Purslane, or more accurately, common purslane (Portulaca oleracea), is a very nutritious plant that is cultivated and/or grows as a weed throughout much of the world. Other common names include: pusley, pursley, verdolaga, little hogweed, red root, andrakla (αντράκλα), glystrida (γλυστρίδα), reglah (رجلة), Bakleh, burdullak, qulfa, baldroegas, sanhti, paruppu keerai, gangabayala kura, punarva, and kulfa, amongst many, many others.
Notable qualities of the plant, in addition to its tastiness, include: the fact that purslane contains more omega-3 fatty acids than any other leafy vegetable food; that it contains high levels of Vitamin E, Vitamin C, Magnesium, and Potassium; and that it’s very useful as a companion plant thanks to its deep, powerful taproot growth.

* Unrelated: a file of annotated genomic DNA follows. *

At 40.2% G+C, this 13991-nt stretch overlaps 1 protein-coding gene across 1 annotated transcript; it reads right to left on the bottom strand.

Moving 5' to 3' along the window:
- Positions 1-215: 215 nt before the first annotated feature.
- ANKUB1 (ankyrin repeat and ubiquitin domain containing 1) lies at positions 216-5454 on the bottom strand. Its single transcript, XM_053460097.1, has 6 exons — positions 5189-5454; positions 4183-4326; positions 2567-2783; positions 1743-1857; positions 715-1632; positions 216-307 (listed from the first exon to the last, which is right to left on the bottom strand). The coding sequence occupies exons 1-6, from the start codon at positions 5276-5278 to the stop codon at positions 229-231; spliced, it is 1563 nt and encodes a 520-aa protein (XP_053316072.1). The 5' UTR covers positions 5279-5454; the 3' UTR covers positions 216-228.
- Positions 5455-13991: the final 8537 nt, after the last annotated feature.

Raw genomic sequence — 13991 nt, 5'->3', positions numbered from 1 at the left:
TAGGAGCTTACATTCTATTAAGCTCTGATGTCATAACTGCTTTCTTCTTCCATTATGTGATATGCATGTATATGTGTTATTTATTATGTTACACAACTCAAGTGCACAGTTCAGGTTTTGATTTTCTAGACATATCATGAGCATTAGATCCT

It’s cosmopolitan distribution is another very notable quality — with the plant growing practically everywhere in the temperate world. This cosmopolitan range-extent doesn’t seem, going by the evidence, to be a recent phenomenon — but rather to possibly stretch back into prehistory.
The species is classified as being part of the family Portulacaceae, can grow to be more than 16 inches tall, and can flower at any time of the year. Notably, the seeds are edible as well as the greens, but should probably be processed in the traditional ways (or good approximations) of those that ate them, such as various Australian Aboriginal peoples. This is so as to break down or remove some of the components which can potentially cause problems for people.